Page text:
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Int J Radiat Oncol Biol Phys. 1989 Sep;17(3):499-505.

Aggressive management of second primary tumors in survivors of hereditary retinoblastoma.

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  • 1Department of Radiation Oncology, Stanford University Medical Center, CA 94305.


Survivors of hereditary retinoblastoma are at increased risk for the development of second primary tumors, most commonly osteosarcoma. Recent molecular genetic data demonstrate that a pleiotrophic effect of the retinoblastoma gene may be responsible for the development of these sarcomas. This report describes the incidence of second nonocular malignancies among 53 infants seen at Stanford University Medical Center who have been followed a median of 11.7 years. Of these, 42 initially had bilateral disease and eleven had unilateral disease. Of 53 infants, 50 received irradiation either as part of the initial therapy or as treatment for recurrent disease. The actuarial survival for the entire group is 67% at 30 year follow-up with a median survival of 79% at 11.7 years. Eight patients developed eleven second primary tumors. All occurred in the group having hereditary retinoblastoma. Eight were within the previously irradiated field and three were at distant sites. The second tumors included seven osteosarcomas, one angiosarcoma, one rhabdomyosarcoma, one malignant fibrous histiocytoma, and one unclassifiable round blue cell tumor. The actuarial incidence of the development of a second primary malignancy was 6% at 10 years, 19% at 20 years, and 38% at 30 years. The latent period from treatment of retinoblastoma to the diagnosis of malignancy ranged from 5.2 years to 36.2 years (median 16 years). An aggressive approach with combined modality therapy including radical resection, re-irradiation and/or chemotherapy was used to treat these second primary tumors in five of eight patients. In four of the five, there was no evidence of disease at 22-72 months following treatment. In the three patients who did not receive aggressive combined treatment, there were no survivors. These data confirm the previously reported risk of developing a second primary tumor among survivors with hereditary retinoblastoma. Careful long-term follow-up for this genetically susceptible group is essential for early detection and implementation of curative therapy.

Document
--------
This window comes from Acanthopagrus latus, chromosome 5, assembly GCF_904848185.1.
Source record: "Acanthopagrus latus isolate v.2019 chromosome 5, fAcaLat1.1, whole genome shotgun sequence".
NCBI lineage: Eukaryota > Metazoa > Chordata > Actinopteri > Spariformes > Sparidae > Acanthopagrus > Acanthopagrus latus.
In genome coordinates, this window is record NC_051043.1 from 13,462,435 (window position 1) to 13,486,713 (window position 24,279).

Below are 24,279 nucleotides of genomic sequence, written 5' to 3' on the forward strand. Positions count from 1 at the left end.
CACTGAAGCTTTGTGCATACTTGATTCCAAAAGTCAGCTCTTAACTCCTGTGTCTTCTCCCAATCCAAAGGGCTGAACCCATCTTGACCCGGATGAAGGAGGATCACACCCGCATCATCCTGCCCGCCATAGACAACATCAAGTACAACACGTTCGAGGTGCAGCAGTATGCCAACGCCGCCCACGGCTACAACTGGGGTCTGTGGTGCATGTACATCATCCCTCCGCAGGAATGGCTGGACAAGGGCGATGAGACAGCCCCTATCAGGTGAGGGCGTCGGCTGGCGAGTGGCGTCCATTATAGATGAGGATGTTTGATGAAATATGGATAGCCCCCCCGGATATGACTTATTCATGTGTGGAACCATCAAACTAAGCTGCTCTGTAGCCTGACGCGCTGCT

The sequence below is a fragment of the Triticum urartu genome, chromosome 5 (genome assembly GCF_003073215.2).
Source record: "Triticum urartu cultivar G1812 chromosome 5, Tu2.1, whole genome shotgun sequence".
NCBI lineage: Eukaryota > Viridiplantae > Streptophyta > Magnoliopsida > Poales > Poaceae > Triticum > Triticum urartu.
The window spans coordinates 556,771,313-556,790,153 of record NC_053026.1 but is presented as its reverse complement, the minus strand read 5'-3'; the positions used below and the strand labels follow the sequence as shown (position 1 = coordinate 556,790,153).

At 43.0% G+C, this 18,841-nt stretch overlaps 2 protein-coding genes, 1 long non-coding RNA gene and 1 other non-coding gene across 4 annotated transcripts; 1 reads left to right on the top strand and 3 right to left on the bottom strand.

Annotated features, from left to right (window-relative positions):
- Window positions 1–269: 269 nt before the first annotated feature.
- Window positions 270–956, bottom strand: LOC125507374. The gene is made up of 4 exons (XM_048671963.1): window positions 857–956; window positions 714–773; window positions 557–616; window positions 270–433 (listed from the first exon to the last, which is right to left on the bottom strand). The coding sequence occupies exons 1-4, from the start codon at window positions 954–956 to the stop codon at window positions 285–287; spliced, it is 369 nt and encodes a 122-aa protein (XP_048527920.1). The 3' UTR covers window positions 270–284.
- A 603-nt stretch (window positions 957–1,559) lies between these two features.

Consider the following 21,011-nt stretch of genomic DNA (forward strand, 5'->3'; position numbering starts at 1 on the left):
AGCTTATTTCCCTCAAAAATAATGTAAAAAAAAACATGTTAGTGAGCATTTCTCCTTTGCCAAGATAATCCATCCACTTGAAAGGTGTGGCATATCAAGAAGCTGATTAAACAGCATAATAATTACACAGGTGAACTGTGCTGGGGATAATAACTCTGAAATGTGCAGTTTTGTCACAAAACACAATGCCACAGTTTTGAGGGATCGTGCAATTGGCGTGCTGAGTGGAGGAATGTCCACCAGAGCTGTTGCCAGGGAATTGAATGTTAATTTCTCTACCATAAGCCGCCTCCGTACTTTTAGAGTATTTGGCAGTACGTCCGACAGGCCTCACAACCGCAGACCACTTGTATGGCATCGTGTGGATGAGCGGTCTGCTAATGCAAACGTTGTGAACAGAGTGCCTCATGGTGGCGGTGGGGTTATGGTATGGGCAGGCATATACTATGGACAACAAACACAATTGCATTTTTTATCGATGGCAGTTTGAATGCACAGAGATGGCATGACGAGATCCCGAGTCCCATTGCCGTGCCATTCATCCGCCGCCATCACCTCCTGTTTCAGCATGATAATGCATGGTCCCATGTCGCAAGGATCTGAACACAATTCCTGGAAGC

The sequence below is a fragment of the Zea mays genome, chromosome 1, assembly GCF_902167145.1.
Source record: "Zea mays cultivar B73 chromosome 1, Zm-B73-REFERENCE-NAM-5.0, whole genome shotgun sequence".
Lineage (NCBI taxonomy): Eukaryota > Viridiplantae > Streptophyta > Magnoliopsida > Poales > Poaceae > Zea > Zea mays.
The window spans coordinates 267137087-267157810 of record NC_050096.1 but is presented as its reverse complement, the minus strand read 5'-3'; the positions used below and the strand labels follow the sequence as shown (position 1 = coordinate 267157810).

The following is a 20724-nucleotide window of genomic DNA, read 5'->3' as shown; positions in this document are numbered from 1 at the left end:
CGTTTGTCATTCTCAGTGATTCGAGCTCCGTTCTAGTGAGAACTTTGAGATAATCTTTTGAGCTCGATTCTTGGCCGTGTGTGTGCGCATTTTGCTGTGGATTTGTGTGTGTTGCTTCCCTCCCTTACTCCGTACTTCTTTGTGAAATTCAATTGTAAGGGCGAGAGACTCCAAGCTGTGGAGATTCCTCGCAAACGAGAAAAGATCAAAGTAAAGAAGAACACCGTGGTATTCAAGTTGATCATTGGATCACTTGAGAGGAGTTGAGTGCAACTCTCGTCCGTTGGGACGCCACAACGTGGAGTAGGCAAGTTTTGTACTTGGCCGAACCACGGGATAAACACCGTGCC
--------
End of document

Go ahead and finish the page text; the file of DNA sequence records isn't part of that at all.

[PubMed - indexed for MEDLINE]
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